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Shards of a Broken Crown
Raymond E. Feist
Avon Eos Books, 432 pages
Volume 1 Shadow of a Dark Queen
Volume 2 Rise of a Merchant Prince
Volume 3 Rage of Demon King
Volume 4 Shards of a Broken Crown

Shards of a Broken Crown
Raymond E. Feist
Raymond E. Feist has produced some remarkable novels. Most fall into his Riftwar Saga consisting of Magician: Apprentice, Magician: Master, Silverthorn and A Darkness at Sethanon along with his Midkemia series consisting of Prince of the Blood and The King's Buccaneer plus The Serpentwar Saga consisting of Shadow of a Dark Queen, Rise of a Merchant Prince, Rage of a Demon King, and Shards of a Broken Crown. He developed the basis for the award-winning game, Betrayal at Krondor.

Raymond E. Feist Website
ISFDB Bibliography
SF Site Review: Serpentwar Saga
SF Site Review: Rage of a Demon King
Another SF Site Review: Shards of a Broken Crown
Return to Krondor (computer game) FAQ
Betrayal at Krondor (computer game) FAQ
download Betrayal at Krondor

Past Feature Reviews
A review by Wayne MacLaurin

At long last, the final episode of the Serpentwar Saga is here. It's a novel that has been eagerly awaited since Rage of a Demon King was released last year.

As spring comes, the Western Realm struggles to rebuild from the ruins of war. Krondor lies in ruins and the kingdom has lost many of its best leaders, including Duke James and Prince Arutha. General Fadawah holds much of the old realm and intends to keep it. Kesh, always looking for a weakness to exploit, is poised to take much of the Southern Marches. In general, things look pretty grim for the Kingdom.

Once again, Raymond Feist tells an epic story as he weaves several tales into a compelling conclusion to the series. Roo and Erik, along with most of the cast, are involved with the ousting of Fadawah and the rebuilding of the Kingdom. Dash and Jimmy lend a hand on the covert side of the action, living up to the legacy of their grandfather, Jimmy the Hand. Finally, Pug, Thomas, Miranda and Nakor get centre stage as Feist finally reveals the source of evil that has lurked behind the scenes, gradually being revealed with each successive book.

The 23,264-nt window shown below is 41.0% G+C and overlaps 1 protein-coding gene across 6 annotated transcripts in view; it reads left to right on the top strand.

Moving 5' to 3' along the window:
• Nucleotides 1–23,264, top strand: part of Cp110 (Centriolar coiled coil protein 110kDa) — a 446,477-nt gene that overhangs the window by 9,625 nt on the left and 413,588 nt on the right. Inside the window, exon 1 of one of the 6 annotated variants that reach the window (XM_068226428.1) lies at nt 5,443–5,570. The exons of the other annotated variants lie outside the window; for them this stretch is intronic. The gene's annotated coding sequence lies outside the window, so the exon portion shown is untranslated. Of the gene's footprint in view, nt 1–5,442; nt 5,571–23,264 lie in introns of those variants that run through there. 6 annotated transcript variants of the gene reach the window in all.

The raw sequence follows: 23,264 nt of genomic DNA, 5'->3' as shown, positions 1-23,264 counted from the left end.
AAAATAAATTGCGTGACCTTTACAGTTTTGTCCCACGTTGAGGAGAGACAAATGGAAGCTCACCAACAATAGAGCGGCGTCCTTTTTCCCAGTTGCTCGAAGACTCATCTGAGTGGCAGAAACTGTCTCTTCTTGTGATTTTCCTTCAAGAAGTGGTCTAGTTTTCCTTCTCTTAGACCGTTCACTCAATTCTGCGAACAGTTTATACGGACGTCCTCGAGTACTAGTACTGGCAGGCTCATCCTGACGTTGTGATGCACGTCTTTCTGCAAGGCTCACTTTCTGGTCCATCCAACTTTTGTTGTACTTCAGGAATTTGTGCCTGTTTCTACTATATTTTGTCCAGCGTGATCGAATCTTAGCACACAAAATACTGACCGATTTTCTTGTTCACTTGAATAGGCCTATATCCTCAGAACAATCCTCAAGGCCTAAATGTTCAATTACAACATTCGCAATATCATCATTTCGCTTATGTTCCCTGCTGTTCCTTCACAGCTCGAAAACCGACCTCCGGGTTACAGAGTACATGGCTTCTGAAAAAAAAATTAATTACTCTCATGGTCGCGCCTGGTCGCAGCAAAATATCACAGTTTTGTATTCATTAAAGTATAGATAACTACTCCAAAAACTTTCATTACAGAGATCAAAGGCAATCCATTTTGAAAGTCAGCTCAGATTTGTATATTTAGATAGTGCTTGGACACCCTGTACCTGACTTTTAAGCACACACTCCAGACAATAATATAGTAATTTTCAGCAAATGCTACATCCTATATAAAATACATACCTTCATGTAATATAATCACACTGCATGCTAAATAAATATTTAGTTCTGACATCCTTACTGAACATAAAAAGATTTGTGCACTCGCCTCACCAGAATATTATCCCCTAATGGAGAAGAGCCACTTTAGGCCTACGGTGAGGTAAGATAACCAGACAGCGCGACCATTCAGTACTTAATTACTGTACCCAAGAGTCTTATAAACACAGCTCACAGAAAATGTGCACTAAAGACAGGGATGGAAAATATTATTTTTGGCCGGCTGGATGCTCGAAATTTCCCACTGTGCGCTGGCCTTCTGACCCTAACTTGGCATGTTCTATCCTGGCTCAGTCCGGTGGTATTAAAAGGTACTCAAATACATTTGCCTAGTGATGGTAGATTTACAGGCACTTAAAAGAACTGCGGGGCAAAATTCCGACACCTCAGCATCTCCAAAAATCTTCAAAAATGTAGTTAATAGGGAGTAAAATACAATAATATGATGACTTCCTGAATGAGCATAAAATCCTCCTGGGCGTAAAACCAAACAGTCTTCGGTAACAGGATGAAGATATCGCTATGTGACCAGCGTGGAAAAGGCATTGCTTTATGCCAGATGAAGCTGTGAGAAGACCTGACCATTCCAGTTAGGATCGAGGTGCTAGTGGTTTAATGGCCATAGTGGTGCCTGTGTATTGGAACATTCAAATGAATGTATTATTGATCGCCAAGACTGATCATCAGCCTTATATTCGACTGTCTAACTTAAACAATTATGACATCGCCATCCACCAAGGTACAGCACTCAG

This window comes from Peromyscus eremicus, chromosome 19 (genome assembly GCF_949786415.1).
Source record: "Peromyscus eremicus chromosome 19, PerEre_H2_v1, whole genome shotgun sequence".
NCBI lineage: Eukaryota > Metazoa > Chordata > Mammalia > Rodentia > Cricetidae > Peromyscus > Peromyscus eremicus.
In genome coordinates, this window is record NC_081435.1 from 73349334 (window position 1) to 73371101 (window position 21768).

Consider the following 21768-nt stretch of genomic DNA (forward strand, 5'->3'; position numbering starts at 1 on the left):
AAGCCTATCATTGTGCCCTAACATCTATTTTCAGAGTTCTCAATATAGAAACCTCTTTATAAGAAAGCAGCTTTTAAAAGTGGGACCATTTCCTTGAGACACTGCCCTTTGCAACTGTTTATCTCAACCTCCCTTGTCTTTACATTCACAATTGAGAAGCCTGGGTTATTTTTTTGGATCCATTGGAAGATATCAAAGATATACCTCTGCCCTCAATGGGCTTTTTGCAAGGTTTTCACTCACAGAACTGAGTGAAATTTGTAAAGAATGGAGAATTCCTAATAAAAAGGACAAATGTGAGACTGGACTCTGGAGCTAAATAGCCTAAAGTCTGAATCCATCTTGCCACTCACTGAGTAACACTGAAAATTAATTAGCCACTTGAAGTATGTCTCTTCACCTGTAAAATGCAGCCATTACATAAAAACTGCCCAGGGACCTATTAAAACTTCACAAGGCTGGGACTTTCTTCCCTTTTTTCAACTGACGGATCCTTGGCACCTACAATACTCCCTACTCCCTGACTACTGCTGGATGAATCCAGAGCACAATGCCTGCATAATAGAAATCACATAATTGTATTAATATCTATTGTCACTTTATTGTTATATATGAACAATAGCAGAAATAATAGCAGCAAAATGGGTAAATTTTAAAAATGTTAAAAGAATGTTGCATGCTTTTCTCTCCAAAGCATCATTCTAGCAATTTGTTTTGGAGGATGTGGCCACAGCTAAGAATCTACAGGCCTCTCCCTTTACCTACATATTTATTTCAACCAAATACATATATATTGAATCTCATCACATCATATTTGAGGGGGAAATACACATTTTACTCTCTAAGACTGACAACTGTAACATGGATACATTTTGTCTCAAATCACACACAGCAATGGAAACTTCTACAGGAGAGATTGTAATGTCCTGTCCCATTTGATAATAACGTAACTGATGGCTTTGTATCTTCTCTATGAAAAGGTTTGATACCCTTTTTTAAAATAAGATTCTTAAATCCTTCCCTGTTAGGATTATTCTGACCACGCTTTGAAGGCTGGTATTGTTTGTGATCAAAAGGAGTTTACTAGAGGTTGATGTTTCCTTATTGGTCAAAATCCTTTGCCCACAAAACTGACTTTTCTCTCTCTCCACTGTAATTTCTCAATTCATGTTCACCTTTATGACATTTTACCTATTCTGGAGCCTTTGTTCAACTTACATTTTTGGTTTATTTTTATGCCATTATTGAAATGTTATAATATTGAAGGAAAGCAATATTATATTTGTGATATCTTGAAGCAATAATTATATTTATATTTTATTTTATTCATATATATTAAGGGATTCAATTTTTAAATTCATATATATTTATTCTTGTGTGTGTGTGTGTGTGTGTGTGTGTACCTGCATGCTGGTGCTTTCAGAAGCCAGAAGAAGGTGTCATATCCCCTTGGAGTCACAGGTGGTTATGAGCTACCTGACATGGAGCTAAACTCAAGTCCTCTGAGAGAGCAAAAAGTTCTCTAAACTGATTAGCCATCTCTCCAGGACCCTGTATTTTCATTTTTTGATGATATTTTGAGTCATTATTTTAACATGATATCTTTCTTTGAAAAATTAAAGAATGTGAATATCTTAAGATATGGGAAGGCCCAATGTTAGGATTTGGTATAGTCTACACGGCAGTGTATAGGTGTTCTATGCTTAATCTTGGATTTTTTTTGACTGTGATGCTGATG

Feist's strength has always been his ability to create depth to his characters and generate real empathy for them. Shards of a Broken Crown is no different. Whether you choose to follow the tale of Dash as he struggles to find meaning in duties he can't quite agree with, or if you prefer the story of Erik, wondering if he'll eventually become Knight-Marshall, Feist has crammed 432 pages with great storytelling.

For those of you wondering what Feist will do next, there are some clues in Shards of a Broken Crown. Two pieces of "Feistian history" crop up for the first time here. One, familiar to players of the computer game of the same name, is the tale of Betrayal at Krondor. For aficionados, the character of the Upright Man first appeared in that game. The second new bit of history to be fully developed is expected to be the expansion from the game, Return to Krondor. Raymond Feist has said that he plans to do the novelizations of those two games next.

While Shards of a Broken Crown is probably not the best choice for an introduction to Feist's work, it does a fine job of being the climax for a great series. As always, I look forward to more of Feist's work and welcome another chance to visit the world of Midkemia.

Copyright © 1998 by Wayne MacLaurin

Wayne MacLaurin is a regular SF Site reviewer. More of his opinions are available on our Book Reviews pages.


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